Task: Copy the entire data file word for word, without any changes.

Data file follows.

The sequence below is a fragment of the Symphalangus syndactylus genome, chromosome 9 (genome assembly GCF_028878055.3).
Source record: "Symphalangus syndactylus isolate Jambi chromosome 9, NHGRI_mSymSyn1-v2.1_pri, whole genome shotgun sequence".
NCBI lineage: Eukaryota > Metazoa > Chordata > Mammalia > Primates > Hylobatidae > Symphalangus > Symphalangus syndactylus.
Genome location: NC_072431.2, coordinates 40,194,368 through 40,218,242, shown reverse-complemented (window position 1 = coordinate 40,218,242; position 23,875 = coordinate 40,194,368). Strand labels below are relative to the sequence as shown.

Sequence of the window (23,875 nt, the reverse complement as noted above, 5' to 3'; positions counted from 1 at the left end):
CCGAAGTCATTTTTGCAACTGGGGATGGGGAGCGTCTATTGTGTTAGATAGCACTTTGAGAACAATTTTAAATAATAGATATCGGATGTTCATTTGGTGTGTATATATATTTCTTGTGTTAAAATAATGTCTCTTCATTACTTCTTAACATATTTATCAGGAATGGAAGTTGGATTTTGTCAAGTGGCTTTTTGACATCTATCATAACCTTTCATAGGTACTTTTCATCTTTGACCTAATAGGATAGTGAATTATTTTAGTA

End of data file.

The sequence below is a fragment of the Symphalangus syndactylus genome, chromosome 9 (genome assembly GCF_028878055.3).
Source record: "Symphalangus syndactylus isolate Jambi chromosome 9, NHGRI_mSymSyn1-v2.1_pri, whole genome shotgun sequence".
NCBI lineage: Eukaryota > Metazoa > Chordata > Mammalia > Primates > Hylobatidae > Symphalangus > Symphalangus syndactylus.
Genome location: NC_072431.2, coordinates 40,194,368 through 40,218,242, shown reverse-complemented (window position 1 = coordinate 40,218,242; position 23,875 = coordinate 40,194,368). Strand labels below are relative to the sequence as shown.

Sequence of the window (23,875 nt, the reverse complement as noted above, 5' to 3'; positions counted from 1 at the left end):
CCGAAGTCATTTTTGCAACTGGGGATGGGGAGCGTCTATTGTGTTAGATAGCACTTTGAGAACAATTTTAAATAATAGATATCGGATGTTCATTTGGTGTGTATATATATTTCTTGTGTTAAAATAATGTCTCTTCATTACTTCTTAACATATTTATCAGGAATGGAAGTTGGATTTTGTCAAGTGGCTTTTTGACATCTATCATAACCTTTCATAGGTACTTTTCATCTTTGACCTAATAGGATAGTGAATTATTTTAGTA